It was a very tearful goodbye yesterday morning to my fellow AIFS students in Istanbul, Turkey. We all have different plans- some are studying abroad again for fall semester so they are traveling around Turkey, some are going back to the states, and I’m traveling around Europe for a bit before heading home. I figure that I might as well take advantage of that while I’m here.
Tons of Muslims gathering for activities, Sultanahmet in the background.
Submitted by Rachel Whitcomb, Global Ambassador in Istanbul, Turkey
A long skirt and covered shoulders gets you through most neighborhood and sights safely.
One of the most interesting parts about Istanbul and Turkey in general is that although it’s a secular state, and has been for decades, the population is 98% Islamic and at this time of year, Ramadan, it certainly shows. This unique combination leads to a variety of clothing styles- modest coverings ranging from burqa (fully veiled except for the eyes), hijab (only the face is showing), and just covering all of the arms and legs, to the modern European/Western style dressing. There are certain parts of the city that you need to be aware of what you are wearing, but most of the time it’s not something we worry about.
I’ve been in solidarity with the half of the Muslim population here in Istanbul that has been fasting for Ramadan- that’s no food or water from morning prayer at 3:55 a.m. until the sun sets at 8:40 p.m. (yes, that many hours without food or water). It’s been a challenging and humbling experience, especially to be a part of it around so many other people! By day, the city and areas around my campus are pretty barren, but after the sun sets people come from all over and hang out and celebrate. It’s a beautiful sight to see!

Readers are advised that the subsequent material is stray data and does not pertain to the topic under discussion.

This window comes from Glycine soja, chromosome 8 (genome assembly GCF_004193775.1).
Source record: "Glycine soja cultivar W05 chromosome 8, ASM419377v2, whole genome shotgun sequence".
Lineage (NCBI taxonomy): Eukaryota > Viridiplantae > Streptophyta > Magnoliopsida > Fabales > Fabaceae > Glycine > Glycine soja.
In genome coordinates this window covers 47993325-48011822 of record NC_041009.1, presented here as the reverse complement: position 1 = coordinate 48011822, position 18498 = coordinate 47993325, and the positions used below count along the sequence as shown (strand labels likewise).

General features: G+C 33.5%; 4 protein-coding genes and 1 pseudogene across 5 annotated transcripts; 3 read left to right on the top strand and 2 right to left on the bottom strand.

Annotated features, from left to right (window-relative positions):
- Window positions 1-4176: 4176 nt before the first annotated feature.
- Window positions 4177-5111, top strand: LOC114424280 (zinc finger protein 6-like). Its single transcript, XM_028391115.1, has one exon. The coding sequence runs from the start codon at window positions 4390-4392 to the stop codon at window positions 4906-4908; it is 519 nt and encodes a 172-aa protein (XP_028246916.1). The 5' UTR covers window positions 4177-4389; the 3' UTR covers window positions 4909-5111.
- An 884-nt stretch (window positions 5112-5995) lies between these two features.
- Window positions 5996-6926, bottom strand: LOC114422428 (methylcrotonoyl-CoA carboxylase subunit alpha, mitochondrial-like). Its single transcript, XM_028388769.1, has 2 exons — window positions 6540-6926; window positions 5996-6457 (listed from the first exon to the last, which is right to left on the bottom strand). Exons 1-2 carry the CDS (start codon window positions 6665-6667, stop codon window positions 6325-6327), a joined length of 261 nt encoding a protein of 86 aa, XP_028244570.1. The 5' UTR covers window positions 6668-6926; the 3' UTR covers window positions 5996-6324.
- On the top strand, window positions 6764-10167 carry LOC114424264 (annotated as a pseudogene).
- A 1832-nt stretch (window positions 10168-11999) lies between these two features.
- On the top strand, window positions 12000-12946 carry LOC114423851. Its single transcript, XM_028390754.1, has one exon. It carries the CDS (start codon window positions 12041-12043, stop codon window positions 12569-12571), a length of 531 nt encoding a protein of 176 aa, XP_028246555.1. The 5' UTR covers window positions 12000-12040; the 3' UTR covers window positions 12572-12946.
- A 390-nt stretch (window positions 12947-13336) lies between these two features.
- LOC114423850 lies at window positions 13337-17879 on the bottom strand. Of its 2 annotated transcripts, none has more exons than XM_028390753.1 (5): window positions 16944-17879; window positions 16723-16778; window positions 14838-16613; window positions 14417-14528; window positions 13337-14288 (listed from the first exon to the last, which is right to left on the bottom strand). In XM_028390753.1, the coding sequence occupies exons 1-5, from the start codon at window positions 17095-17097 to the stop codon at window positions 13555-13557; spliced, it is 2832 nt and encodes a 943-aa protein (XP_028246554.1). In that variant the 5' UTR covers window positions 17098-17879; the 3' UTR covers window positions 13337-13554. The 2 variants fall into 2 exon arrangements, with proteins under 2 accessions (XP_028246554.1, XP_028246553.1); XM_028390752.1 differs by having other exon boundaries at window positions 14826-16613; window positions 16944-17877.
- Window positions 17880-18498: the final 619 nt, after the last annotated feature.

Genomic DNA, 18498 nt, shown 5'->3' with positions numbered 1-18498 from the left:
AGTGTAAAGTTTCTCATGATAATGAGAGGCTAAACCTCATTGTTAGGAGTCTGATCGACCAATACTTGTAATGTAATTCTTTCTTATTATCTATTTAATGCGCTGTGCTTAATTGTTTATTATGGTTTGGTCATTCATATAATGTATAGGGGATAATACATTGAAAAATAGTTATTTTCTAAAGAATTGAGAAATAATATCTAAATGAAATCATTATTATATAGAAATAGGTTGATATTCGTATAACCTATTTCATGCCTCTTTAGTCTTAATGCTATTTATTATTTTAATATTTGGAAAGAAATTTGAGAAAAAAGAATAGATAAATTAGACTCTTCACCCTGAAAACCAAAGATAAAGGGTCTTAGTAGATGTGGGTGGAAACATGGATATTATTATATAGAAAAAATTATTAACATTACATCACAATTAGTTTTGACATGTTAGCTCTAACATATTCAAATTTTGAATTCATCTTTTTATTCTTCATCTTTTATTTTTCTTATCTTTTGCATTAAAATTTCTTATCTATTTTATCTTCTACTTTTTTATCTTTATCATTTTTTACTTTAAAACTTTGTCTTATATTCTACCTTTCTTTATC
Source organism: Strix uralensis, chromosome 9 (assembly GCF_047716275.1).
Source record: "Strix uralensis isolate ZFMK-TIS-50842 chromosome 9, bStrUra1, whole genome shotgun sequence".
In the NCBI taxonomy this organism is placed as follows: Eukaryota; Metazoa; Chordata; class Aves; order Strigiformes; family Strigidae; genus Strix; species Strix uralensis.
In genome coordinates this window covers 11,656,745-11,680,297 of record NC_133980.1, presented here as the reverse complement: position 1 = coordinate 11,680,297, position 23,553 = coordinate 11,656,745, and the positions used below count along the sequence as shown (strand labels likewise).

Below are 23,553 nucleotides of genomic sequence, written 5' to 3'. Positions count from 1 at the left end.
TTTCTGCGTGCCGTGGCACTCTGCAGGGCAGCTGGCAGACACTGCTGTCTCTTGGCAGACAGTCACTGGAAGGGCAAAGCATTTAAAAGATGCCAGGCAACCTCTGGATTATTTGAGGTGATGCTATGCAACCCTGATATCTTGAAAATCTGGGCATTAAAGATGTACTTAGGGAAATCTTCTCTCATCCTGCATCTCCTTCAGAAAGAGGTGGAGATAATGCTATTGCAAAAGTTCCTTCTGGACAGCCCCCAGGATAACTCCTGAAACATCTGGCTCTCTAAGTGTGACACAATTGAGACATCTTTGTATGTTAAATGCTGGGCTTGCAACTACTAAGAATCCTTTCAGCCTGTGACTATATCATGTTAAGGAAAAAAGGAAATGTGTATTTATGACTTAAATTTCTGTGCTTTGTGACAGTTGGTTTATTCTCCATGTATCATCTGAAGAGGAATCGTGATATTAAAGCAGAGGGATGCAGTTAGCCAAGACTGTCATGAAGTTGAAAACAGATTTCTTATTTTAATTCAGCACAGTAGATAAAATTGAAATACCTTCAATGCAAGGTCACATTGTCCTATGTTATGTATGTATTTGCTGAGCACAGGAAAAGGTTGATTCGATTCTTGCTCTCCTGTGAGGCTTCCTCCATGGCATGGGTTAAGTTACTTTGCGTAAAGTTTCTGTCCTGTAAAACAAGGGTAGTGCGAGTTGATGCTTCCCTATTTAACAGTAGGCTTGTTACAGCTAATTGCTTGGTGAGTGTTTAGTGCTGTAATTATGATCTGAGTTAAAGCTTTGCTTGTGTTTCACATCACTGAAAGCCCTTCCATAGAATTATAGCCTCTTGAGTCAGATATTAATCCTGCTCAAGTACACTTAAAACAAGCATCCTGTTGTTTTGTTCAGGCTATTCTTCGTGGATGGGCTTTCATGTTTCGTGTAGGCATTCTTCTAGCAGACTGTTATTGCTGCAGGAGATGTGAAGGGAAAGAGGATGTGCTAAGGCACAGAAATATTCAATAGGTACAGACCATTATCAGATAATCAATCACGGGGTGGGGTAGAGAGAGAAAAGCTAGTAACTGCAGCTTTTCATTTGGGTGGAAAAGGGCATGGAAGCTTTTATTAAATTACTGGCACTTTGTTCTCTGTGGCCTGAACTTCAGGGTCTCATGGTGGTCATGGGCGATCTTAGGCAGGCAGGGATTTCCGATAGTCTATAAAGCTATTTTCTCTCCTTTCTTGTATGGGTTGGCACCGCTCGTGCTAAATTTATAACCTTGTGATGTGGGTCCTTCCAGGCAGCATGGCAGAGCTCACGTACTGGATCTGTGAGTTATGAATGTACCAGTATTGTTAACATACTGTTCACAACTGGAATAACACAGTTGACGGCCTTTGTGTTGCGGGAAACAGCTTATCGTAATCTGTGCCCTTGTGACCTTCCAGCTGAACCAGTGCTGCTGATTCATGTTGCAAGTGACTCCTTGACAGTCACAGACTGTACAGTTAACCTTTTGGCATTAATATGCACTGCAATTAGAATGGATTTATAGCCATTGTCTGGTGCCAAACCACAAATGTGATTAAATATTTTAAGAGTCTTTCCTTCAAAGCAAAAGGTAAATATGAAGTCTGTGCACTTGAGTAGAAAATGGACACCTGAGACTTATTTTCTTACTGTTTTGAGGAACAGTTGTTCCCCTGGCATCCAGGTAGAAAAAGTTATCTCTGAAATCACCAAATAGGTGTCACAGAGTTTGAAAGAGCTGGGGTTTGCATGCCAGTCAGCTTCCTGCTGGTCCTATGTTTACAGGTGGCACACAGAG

Submitted by Kristen Schlotman, Global Ambassador in Madrid, Spain.
Jumping in Segovia.
I can’t believe I only have one more week in Madrid! This experience has been such a whirlwind. Never in my life have I done so much in less than a month. One of the best parts of studying abroad is traveling on weekends. The first weekend all of us in USAC were in Spain for the Running of the Bulls. Without a second’s hesitation we bought tickets and headed to Pamplona. Most of the other students in the program also bought tickets. We knew right away this was going to be a great weekend to bond and to get to know each other.
Pamplona was probably one of the crazier weekends of my life. The bus departed from Madrid at 2 PM on Saturday and by 8 PM, we were ready to experience one of the biggest celebrations in Spain. Dressed in the traditional red and white, we walked around the city taking everything in. By 1 AM, we were bar hopping, drinking calimocho (red wine and Coca Cola), and meeting people from all over the world. Sleeping was not an option. The city was too vibrant and exhilarating to sit it out. At 6 AM we lined up to watch the running. This was somewhat anticlimactic, but the night itself was one of a kind.
Submitted by Brendan Bond, Global Ambassador in Galway, Ireland
Within a few days of arriving in Ireland, I learned something very important about this country. I was told, “If you don’t like the weather, just wait five minutes.” Moral of the story is that the weather here is fickle, always changing and never making up its mind on whether it wants to be sunny, cloudy, windy, dreary, warm, cold, misty, rainy or downpouring.